Hum. Mol. Genet. 27 (3) 421-429 [2018-02-01; online 2017-11-28]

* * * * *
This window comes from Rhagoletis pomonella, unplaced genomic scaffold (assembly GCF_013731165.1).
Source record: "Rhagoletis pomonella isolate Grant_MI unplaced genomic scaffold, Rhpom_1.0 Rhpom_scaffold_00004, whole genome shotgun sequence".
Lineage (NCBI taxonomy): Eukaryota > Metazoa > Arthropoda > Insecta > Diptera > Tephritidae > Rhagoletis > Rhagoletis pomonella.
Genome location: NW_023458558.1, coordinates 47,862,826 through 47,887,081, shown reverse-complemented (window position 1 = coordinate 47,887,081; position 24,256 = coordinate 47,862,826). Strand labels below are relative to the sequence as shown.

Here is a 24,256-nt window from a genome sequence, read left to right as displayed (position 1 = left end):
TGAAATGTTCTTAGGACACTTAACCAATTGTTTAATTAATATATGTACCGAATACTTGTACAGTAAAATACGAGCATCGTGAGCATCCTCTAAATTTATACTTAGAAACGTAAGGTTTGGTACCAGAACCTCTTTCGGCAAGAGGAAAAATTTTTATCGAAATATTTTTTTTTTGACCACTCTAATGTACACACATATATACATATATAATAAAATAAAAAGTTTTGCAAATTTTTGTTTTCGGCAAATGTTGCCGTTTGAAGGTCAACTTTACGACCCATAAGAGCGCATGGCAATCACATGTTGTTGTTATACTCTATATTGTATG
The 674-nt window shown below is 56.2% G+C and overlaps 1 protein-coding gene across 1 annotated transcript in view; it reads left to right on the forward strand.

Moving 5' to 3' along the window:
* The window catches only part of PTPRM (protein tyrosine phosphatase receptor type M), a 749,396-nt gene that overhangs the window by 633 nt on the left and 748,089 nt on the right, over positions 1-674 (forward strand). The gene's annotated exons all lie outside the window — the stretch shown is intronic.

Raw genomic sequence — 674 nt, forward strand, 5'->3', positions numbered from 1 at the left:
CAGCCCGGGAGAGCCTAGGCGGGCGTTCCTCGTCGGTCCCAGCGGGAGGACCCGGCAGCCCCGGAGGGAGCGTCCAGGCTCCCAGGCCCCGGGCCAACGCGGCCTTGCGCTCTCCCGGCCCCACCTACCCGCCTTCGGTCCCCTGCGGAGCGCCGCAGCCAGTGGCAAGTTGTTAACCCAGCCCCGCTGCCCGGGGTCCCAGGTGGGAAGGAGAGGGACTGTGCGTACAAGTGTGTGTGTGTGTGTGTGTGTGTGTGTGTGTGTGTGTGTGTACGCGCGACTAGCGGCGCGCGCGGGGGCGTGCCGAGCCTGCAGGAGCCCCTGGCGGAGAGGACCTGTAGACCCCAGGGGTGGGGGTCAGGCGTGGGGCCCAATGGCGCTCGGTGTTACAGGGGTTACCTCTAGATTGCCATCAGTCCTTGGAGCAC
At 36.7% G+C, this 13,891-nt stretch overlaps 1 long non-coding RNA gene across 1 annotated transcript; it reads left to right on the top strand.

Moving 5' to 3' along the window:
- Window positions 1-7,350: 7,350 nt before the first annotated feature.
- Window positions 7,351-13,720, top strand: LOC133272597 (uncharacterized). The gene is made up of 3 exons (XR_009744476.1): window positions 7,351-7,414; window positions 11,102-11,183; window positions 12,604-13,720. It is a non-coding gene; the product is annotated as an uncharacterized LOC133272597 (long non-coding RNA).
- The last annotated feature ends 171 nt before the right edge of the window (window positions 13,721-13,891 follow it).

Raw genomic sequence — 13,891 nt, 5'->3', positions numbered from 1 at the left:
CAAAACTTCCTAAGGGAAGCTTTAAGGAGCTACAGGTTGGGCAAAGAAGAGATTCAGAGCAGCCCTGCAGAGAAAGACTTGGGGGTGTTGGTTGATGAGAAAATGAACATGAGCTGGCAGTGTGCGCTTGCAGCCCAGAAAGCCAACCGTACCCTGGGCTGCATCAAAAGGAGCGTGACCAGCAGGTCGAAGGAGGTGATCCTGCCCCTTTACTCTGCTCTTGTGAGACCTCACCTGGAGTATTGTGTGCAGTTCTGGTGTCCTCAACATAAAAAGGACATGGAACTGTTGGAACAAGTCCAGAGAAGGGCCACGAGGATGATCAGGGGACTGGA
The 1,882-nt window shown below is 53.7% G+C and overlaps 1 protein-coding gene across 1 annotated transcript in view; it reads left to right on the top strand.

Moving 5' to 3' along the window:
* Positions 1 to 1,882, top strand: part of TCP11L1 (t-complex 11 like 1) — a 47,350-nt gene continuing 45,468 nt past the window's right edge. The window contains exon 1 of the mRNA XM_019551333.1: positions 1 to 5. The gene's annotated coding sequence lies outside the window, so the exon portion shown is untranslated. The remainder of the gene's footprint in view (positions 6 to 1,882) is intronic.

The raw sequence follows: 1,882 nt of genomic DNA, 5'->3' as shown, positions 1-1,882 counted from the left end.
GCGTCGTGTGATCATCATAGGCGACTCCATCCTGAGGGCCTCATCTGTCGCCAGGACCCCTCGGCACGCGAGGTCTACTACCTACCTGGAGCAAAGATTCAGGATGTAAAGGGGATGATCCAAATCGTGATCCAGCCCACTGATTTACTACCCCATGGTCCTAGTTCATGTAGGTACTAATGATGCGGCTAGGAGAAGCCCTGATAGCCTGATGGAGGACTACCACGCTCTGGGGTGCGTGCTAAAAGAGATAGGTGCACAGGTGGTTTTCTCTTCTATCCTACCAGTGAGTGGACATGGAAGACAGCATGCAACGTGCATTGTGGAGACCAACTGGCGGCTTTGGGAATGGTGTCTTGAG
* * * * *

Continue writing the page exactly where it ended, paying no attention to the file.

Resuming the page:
The omnigenic model of complex disease stipulates that the majority of the heritability will be explained by the effects of common variation on genes in the periphery of core disease pathways. Rare variant associations, expected to explain far less of the heritability, may be enriched in core disease genes and thus will be instrumental in the understanding of complex disease pathogenesis and their potential therapeutic targets. Here, using complementary whole-exome sequencing, high-density imputation, and in vitro cellular assays, we identify candidate core genes in the pathogenesis of systemic lupus erythematosus (SLE). Using extreme-phenotype sampling, we sequenced the exomes of 30 SLE parent-affected-offspring trios and identified 14 genes with missense de novo mutations (DNM), none of which are within the >80 SLE susceptibility loci implicated through genome-wide association studies. In a follow-up cohort of 10, 995 individuals of matched European ancestry, we imputed genotype data to the density of the combined UK10K-1000 genomes Phase III reference panel across the 14 candidate genes. Gene-level analyses indicate three functional candidates: DNMT3A, PRKCD, and C1QTNF4. We identify a burden of rare variants across PRKCD associated with SLE risk (P = 0.0028), and across DNMT3A associated with two severe disease prognosis sub-phenotypes (P = 0.0005 and P = 0.0033). We further characterise the TNF-dependent functions of the third candidate gene C1QTNF4 on NF-κB activation and apoptosis, which are inhibited by the p.His198Gln DNM. Our results identify three novel genes in SLE susceptibility and support extreme-phenotype sampling and DNM gene discovery to aid the search for core disease genes implicated through rare variation.